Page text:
Nitrite Information

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Nitrite

Other Names

Nitrite Ion; Nitrite Anion

Chemical Formula

NO2-

CAS Number

14797 – 65 – 0

Industry Uses

Fertilizers; Corrosion Inhibitors; Preservatives

Health Risks

Methemoglobinemia; Blue-Baby Syndrome; Death

What is Nitrite?

Nitrite, an intermediate in the nitrogen cycle, is formed during the decomposition of organic matter but readily oxidizes to form nitrate. These processes occur in wastewater, treatment plants, water distribution systems, and natural waters. Nitrite contamination can occur from runoff from fertilizers, leaking from septic tanks, sewage, and erosion of natural deposits. Nitrites are useful as corrosion inhibitors, preservatives, pigments, and in the manufacture of many organic preservatives.

Nitrite Exposure and Health Risks

Contact with nitrite can cause irritation and burns to skin, eyes, and mucous membranes. Nitrite in drinking water can be very dangerous for infants below the age of six months. Symptoms of nitrite poisoning include shortness of breath and blue-baby syndrome. If left untreated, the baby could die. Exposure to high levels of nitrite can cause methemoglobinemia, which decreases hemoglobin's ability to transport oxygen. This leads to decreased blood pressure, increased heart rate, headaches, abdominal cramps, vomiting, and even death. The presence of nitrite in the stomach has been linked to the production of some cancer-causing compounds.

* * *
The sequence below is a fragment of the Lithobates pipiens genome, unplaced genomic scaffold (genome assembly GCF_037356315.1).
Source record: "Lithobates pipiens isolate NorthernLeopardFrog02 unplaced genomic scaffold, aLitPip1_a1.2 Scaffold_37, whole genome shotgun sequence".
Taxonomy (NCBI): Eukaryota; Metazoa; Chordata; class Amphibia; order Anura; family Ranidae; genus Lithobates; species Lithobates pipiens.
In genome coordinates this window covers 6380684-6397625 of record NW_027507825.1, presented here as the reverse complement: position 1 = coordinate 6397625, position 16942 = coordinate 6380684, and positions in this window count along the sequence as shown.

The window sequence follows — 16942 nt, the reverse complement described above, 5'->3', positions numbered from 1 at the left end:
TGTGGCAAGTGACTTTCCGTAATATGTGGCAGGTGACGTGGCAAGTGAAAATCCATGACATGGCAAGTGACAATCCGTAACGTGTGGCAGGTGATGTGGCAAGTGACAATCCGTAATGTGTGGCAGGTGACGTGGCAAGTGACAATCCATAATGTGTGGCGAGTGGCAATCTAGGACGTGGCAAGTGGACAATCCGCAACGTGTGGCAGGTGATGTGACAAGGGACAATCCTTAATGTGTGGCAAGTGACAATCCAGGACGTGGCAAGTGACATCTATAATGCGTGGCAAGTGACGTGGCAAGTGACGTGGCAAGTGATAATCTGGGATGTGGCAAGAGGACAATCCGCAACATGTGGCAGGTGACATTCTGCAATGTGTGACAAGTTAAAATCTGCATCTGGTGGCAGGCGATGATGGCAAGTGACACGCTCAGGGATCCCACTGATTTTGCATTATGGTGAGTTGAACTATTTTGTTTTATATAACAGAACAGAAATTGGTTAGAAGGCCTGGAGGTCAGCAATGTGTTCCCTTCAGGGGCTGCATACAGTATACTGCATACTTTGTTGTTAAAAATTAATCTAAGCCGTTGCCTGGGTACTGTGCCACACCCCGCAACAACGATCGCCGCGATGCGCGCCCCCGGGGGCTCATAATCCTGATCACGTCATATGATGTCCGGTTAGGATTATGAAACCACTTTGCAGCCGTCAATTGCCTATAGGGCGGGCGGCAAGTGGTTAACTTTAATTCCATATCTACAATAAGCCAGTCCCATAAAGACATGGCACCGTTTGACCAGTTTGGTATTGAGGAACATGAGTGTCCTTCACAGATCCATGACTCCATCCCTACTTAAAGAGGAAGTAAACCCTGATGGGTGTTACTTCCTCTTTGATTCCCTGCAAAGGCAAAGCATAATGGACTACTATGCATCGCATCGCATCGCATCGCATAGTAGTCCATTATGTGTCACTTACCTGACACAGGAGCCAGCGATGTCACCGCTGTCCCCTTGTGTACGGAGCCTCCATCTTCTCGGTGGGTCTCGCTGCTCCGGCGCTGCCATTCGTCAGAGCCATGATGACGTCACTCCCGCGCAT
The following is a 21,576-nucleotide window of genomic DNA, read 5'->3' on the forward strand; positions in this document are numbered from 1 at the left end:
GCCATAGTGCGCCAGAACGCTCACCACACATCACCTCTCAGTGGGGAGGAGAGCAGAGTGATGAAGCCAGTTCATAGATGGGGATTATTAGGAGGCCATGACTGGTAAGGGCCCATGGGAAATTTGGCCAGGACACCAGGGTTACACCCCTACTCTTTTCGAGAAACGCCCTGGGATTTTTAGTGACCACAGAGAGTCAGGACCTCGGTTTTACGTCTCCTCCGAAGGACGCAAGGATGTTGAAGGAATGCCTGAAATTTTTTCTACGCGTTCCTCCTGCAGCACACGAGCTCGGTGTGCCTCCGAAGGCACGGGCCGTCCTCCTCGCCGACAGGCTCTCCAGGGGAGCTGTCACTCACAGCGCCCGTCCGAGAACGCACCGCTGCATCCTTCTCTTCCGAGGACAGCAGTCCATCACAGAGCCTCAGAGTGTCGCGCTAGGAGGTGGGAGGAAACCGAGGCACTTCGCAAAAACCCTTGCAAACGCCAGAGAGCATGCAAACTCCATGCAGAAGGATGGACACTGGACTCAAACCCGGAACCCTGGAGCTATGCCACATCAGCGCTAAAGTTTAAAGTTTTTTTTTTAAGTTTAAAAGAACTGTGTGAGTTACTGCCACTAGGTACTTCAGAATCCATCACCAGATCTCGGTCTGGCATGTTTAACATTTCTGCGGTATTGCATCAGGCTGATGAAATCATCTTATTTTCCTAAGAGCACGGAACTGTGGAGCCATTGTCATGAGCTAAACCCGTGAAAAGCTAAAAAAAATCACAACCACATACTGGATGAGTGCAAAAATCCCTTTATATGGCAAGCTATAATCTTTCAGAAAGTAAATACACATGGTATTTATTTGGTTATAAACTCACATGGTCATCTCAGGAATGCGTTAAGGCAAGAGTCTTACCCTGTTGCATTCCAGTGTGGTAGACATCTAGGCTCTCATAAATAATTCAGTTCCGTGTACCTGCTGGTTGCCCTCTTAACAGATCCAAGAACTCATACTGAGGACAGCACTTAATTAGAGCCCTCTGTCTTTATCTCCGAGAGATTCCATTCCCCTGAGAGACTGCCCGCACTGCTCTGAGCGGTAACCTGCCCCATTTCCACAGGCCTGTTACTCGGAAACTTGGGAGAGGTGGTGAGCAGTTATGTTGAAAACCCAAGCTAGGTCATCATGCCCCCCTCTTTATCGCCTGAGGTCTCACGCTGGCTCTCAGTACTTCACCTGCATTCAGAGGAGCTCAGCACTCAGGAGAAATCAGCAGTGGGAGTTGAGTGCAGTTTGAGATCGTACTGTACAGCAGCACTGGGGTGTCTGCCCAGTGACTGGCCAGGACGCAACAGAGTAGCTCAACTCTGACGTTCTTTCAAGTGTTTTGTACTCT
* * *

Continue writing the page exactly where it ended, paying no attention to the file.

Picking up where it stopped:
Regulations

The table below summarizes the most-recent standards.

Limit/Level

Type

Organization

 1 mg/L

 National Primary Drinking Water – Max Contaminant Level

 EPA

Sources: EPA, ATSDR

Measuring Nitrite

Dissolved Nitrite concentration in water can be measured in units of parts per million (ppm). We carry instrumental kits from CHEMetrics that determine nitrite levels in water. We carry kits that measure nitrite levels ranging from 0-2.5 ppm to 500-5,000 ppm. All of our nitrite products can be viewed HERE.

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